Fear of Pop, Vol. 1

Ben Folds

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Fear of Pop, Vol. 1 Review

by Jason Kaufman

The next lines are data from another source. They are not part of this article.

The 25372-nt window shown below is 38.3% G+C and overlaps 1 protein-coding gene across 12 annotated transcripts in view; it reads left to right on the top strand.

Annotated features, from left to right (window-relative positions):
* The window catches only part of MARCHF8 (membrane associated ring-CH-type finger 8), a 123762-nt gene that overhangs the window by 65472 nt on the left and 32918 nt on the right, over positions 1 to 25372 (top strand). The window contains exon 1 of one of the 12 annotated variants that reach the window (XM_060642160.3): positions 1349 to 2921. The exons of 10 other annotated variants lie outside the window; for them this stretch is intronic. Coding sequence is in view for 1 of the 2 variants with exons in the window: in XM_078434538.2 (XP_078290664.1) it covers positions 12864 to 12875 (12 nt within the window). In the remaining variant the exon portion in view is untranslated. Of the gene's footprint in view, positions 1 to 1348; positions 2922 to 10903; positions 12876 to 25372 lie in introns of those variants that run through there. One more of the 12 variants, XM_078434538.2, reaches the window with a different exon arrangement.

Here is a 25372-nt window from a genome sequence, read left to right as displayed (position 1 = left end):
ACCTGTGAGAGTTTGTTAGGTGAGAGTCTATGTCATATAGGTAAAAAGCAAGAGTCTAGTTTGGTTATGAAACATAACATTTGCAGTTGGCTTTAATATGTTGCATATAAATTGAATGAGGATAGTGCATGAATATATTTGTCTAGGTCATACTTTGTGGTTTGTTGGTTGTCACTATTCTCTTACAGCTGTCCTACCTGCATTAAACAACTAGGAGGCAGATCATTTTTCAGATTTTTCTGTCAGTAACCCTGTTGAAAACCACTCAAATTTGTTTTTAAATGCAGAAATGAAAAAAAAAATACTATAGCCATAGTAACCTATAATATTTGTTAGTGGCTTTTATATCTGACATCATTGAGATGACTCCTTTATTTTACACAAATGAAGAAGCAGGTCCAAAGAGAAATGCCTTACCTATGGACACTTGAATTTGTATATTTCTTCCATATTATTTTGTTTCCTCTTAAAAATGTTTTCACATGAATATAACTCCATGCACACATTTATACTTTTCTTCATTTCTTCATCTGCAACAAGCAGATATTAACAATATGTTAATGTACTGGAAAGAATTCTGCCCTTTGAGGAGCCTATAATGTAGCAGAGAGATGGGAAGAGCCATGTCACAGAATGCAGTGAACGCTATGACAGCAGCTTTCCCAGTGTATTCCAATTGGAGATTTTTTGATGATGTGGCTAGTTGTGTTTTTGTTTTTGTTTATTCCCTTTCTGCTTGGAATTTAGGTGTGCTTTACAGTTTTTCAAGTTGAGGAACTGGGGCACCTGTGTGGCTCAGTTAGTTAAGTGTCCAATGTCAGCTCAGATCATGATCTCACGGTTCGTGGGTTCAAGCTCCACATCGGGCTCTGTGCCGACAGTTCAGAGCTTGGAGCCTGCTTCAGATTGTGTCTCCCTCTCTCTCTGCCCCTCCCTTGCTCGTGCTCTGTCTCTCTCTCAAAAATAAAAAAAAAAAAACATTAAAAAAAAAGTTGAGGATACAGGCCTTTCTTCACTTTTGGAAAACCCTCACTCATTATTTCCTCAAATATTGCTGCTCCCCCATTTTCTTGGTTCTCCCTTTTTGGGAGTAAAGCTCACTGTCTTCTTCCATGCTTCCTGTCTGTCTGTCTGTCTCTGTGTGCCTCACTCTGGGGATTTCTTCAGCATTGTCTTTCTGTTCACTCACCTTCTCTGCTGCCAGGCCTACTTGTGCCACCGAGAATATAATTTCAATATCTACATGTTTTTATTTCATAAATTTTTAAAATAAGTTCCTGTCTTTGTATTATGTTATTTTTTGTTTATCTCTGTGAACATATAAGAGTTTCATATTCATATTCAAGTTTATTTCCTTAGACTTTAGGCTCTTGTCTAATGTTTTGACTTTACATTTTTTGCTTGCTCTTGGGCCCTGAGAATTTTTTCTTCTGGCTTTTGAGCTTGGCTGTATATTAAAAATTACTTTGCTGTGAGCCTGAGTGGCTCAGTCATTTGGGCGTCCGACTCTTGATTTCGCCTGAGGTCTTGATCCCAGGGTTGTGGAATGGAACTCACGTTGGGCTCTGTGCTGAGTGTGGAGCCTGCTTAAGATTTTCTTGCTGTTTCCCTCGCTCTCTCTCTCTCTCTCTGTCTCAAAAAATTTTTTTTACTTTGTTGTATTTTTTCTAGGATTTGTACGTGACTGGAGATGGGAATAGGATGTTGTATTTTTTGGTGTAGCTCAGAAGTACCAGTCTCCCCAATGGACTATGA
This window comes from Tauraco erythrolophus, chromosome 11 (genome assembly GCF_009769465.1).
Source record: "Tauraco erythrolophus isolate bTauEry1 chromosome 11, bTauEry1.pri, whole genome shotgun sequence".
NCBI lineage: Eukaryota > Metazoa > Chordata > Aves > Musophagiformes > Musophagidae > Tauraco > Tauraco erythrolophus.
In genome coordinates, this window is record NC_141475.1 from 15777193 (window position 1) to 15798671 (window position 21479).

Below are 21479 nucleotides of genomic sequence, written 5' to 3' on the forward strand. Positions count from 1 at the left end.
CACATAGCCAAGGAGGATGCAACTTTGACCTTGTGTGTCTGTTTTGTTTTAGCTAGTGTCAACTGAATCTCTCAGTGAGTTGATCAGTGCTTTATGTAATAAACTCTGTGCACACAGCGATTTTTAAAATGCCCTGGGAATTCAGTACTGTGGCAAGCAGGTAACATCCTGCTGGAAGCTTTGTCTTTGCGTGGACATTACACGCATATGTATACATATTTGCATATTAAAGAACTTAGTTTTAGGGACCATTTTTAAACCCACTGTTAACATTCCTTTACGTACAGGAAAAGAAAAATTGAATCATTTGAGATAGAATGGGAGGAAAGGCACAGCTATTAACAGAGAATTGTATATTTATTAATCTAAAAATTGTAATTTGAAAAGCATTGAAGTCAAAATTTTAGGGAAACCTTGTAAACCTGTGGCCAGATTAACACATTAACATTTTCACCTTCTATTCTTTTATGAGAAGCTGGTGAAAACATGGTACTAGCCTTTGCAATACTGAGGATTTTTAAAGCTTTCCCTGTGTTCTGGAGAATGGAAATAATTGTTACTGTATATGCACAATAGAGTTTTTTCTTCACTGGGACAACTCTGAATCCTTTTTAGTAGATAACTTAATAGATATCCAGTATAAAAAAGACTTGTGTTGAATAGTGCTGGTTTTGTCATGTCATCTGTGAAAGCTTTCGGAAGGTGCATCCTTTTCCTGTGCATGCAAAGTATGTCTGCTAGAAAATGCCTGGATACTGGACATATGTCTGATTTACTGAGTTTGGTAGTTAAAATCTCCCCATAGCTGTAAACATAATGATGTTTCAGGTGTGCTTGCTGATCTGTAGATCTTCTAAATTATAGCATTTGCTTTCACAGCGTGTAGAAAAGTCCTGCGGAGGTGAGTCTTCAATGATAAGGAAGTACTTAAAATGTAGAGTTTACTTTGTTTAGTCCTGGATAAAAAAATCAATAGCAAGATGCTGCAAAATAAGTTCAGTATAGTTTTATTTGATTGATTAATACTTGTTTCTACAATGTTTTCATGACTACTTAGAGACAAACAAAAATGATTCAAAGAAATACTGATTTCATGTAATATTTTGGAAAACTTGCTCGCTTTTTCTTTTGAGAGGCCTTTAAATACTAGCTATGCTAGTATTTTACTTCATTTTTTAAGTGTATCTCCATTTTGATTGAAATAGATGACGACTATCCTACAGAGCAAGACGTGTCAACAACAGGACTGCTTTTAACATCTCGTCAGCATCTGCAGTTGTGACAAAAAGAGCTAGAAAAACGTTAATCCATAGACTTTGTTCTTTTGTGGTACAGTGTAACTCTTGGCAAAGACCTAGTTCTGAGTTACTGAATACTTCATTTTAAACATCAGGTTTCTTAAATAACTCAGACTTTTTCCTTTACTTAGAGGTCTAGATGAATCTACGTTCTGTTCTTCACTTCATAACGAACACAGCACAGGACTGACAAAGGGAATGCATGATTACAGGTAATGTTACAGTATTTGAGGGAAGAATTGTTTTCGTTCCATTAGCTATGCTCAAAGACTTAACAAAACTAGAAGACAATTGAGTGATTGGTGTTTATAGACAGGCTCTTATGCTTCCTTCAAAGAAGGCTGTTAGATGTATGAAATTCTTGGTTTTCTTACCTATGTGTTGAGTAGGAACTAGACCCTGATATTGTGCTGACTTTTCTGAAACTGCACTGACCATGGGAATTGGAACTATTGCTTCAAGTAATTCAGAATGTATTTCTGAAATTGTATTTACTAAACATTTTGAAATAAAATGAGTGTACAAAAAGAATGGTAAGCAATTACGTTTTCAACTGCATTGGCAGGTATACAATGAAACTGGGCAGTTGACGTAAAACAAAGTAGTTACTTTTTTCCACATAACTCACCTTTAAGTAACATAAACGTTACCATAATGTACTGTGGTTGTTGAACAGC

Ben Folds' first solo project away from the ultra-pop of Ben Folds Five is not the upbeat, piano banging you would expect after listening to his previous work. As his project's name spells out in bold letters, Fear of Pop collects all of the nasty little demons running through Folds' mind when he's singing his sweet ditties. The biggest distinction is the addition of guitar, a BF5 no-no. Screeching chords christen the album's title track as Folds howls at his most unharmonic. From there, every track continues on in a different experimental vein that paints Folds as some manic child who has just gotten a recording studio for Christmas. 1970s sleaze funk mixes with avant-garde flute and muffled crime-scene samples on "Kops"; "Blink" sounds like background music at a planetarium laser light show; the synth pop throwback "Avery M. Powers Memorial Speedway" sounds like a lost Heaven 17/Sigue Sigue Sputnik collaboration. Most interesting of Folds' experiments is "In Love," which gives William Shatner, Mr. Golden Throat himself, a chance to mutter suave, obscure poetry over a sea of smooth backing vocals and tinny drum machines. Shatner's appearance is enough to clue you in that Folds is anything but serious with this eclectic surge of energy. If anything, the bizarre humor mixed with the swift sounds and firm beats makes Volume 1 a danceable novelty record with a justified sense of end-of-the-millennium attention deficit disorder.

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